Originally posted by Flying Hearts View Post
                Well the field is basically a large dry lot and I do not want it pasture, so I don't really want a bunch of grass growing in it.
                roundup once for warm season and once for cool season and run a sharp disc to kill the other stuff at the roots

                Tamara
                Production Acres,Pro A Welsh Cobs
                I am one of the last 210,000 remaining full time farmers in America.We feed the others.

                Comment


                • #9
                  Originally posted by Flying Hearts View Post
                  I put around a ton of pelleted lime down (by hand! ugh!) a couple of weeks ago. Maybe I need to add even more? (The field is just under one acre).
                  Yes. 1 ton of lime may not be enough if you have clay soil, or if the pH is really low. What did your soil sample say? Consider hiring a crop consultant.
                  Are you feeding your horse like a cow? www.safergrass.org

                  Comment


                  • #10
                    Lime is not a hebicide. It is a soil ammender to get the ph in balance.

                    Comment

                    • Original Poster

                      #11
                      We do have a lot of clay. I didn't even soil test because I know it needs lime, and I put down as much as I could afford with the plan of testing and following instructions this fall.

                      jcotton, I know the lime doesn't kill the buttercup, but the buttercup does indicate the soil ph needs lime.

                      I guess I will just mow this stuff to death and soil test this fall and just try to keep it under control. Sigh. Thanks everyone!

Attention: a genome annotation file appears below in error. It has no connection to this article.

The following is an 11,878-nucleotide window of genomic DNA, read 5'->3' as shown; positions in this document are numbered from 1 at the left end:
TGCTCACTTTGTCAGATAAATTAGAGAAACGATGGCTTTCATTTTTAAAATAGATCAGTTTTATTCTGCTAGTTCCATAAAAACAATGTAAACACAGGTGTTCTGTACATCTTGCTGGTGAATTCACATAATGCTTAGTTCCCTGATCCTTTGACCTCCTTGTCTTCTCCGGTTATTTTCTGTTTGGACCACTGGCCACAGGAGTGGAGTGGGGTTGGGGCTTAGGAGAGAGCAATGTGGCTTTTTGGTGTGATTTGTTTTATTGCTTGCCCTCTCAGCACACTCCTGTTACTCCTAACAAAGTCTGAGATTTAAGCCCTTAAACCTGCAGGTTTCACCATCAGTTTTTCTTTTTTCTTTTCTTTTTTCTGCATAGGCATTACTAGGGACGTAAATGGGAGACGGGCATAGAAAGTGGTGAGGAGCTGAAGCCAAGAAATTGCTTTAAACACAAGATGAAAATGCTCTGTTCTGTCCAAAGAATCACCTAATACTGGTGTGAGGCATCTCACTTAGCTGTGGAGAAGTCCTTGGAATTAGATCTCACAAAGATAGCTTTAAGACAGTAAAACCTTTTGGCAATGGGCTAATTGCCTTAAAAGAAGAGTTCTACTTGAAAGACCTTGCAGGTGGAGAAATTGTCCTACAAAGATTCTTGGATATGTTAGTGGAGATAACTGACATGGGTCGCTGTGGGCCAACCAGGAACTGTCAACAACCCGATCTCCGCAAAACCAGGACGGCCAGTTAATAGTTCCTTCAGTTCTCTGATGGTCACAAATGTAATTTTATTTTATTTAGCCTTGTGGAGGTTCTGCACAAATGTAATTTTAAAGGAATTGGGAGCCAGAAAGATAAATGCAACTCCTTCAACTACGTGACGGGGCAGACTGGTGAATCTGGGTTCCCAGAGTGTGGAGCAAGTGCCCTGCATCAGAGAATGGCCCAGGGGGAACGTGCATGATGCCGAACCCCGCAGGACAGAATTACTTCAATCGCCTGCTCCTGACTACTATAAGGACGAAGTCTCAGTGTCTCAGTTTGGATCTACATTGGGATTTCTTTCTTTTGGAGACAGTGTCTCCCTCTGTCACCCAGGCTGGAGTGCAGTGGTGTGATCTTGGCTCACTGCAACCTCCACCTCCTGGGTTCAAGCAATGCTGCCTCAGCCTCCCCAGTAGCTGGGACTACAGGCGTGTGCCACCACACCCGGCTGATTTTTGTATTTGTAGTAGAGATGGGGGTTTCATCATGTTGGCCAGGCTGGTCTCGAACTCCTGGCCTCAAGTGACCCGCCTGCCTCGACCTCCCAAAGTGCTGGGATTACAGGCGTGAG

Comment


                      • #12
                        Originally posted by Flying Hearts View Post

                        jcotton, I know the lime doesn't kill the buttercup, but the buttercup does indicate the soil ph needs lime.

                        I guess I will just mow this stuff to death and soil test this fall and just try to keep it under control. Sigh. Thanks everyone!
                        but if you don't want anything to grow in a dry lot, why are you putting down lime to make the soil more agreeable to making things grow? and buttercup can grow and grow well in sweet as well as sour ground. They indicate overgrazing.

                        Tamara
                        Production Acres,Pro A Welsh Cobs
                        I am one of the last 210,000 remaining full time farmers in America.We feed the others.

                        Comment


                        • #13
                          Originally posted by Tamara in TN View Post
                          but if you don't want anything to grow in a dry lot, why are you putting down lime to make the soil more agreeable to making things grow? and buttercup can grow and grow well in sweet as well as sour ground. They indicate overgrazing.

                          Tamara

                          good point.

                          if nothing is supposed to grow, there are better ways.

                          Is that the dry lot that is flooded in winter/early spring?

                          Comment


                          • #14
                            I used some Weed and FEED not weed and seed like a month ago and it was the best thing I have tried on those buttercups - a woman at TSC pointed it out to me. It did kill off a lotof them and then I mowed it SHORT - buttercups are still coming up in that field but not where I weed-and-feeded it. Not sure the products official name sorry!

                            Comment


                            • #15
                              Just kill everything and put down stone dust. If your intent is to have a dry lot, there's no sense in putting anything down except stone dust or similar material to keep the place from turning into a mud pit.

                              Lime amends the soil, and amending it can make it less hospitable to certain kinds of plants. It's not a weedkiller.
                              Brothers and sisters, I bid you beware
                              Of giving your heart to a dog to tear.
                              -Rudyard Kipling